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Relationship of seed microsite to germination and survival of lodgepole pine on high-elevation clearcuts in northeastern UtahAuthor(s): Deborah S. Page-Dumroese; R. Kasten Dumroese; Connie M. Carpenter; David L. Wenny
Source: Res. Note RMRS-RN-14. Ogden, UT: U.S. Department of Agriculture, Forest Service, Rocky Mountain Research Station. 6 p.
Publication Series: Research Note (RN)
Station: Rocky Mountain Research Station
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DescriptionOn two high-elevation sites (~3,000 m) in northeastern Utah, lodgepole pine (Pinus contorta var. latifolia) seeds germinated best (53 percent) on large mineral microsites (5 x 5 m), and percentage survival of germinating seeds was best on microsites covered with forest floor material. Seed predation was severe at both study sites; protecting seeds increased germination three to ten times. On harvested sites dependent on natural regeneration for seedling establishment, some predation control may be necessary to achieve rapid and complete stocking. After harvesting, maintenance of a combination of mineral soil and forest floor is critical for long-term seedling success.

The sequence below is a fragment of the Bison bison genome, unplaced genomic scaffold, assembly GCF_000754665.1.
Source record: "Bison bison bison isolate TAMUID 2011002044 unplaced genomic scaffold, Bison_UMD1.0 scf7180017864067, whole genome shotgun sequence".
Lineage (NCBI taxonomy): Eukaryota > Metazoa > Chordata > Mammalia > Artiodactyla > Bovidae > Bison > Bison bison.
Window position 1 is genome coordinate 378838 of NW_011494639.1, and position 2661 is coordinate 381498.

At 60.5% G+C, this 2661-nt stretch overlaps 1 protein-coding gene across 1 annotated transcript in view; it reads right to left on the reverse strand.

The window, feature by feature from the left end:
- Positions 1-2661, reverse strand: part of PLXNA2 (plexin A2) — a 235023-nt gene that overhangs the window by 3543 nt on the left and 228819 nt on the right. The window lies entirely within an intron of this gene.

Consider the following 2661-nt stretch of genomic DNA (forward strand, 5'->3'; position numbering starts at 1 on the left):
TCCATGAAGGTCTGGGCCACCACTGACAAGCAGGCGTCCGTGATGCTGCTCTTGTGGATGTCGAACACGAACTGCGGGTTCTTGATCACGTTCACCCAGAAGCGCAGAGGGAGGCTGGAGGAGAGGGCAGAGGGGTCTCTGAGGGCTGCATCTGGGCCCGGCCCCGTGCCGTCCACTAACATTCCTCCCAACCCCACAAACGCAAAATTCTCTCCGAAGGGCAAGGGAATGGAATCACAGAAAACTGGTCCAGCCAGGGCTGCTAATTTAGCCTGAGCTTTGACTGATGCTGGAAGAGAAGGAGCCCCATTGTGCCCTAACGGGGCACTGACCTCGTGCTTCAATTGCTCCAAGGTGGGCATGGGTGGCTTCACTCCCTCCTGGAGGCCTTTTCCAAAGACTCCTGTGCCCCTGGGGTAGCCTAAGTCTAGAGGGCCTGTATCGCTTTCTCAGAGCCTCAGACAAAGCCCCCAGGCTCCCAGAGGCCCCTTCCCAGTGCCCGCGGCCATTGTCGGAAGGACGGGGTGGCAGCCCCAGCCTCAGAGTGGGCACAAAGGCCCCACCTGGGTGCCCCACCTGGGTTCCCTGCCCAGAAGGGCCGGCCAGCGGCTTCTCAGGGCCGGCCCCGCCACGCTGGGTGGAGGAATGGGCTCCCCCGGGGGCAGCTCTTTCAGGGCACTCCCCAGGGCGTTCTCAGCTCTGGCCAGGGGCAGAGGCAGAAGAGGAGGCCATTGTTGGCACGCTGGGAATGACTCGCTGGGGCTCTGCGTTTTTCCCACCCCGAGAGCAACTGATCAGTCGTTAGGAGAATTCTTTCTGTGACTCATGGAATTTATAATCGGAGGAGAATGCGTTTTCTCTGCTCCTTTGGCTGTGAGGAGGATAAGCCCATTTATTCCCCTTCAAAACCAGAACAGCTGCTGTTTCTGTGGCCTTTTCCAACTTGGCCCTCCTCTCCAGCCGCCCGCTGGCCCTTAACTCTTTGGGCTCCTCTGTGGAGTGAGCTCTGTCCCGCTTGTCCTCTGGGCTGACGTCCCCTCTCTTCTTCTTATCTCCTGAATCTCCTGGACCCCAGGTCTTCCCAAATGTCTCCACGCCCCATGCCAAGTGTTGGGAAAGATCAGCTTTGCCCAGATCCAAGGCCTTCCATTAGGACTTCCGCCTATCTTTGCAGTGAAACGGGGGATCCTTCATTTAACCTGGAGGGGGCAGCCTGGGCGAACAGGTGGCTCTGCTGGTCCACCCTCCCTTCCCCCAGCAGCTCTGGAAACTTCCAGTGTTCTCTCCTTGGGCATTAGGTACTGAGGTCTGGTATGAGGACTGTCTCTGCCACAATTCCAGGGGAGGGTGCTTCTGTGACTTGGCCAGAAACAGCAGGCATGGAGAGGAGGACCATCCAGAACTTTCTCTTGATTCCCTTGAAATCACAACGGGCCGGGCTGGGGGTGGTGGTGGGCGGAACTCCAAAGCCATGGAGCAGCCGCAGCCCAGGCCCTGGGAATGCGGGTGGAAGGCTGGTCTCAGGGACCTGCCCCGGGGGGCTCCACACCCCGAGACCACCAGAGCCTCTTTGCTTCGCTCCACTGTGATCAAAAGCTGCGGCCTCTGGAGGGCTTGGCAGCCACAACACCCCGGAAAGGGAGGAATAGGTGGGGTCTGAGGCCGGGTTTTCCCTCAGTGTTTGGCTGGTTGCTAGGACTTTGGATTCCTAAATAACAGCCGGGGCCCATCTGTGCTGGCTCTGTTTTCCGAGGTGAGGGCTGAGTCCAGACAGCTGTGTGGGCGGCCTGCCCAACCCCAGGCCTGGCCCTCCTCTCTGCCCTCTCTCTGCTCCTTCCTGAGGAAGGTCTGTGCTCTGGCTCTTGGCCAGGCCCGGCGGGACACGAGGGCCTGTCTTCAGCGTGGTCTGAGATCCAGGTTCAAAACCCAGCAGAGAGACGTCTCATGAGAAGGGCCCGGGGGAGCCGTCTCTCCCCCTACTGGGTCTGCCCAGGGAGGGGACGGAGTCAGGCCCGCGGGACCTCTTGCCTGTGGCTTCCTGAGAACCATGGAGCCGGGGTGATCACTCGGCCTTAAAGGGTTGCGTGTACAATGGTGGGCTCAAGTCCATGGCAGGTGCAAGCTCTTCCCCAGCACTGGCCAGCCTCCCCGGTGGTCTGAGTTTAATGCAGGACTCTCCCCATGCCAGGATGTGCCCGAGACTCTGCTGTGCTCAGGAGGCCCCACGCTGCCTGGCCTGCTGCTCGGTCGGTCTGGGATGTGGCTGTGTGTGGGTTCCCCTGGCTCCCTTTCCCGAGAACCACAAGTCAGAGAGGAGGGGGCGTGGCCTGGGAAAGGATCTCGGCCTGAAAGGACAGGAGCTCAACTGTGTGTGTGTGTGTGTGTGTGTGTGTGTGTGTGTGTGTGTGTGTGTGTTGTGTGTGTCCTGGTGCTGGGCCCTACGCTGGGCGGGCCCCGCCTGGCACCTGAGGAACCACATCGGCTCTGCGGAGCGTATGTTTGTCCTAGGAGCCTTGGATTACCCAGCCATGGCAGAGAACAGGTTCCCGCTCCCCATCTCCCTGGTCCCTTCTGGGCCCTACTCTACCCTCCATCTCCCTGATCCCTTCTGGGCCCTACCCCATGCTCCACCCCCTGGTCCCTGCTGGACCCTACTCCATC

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CitationPage-Dumroese, Deborah S.; Dumroese, R. Kasten; Carpenter, Connie M.; Wenny, David L. 2002. Relationship of seed microsite to germination and survival of lodgepole pine on high-elevation clearcuts in northeastern Utah. Res. Note RMRS-RN-14. Ogden, UT: U.S. Department of Agriculture, Forest Service, Rocky Mountain Research Station. 6 p.
Keywordslodgepole pine, Pinus contorta var. latifolia, microsites
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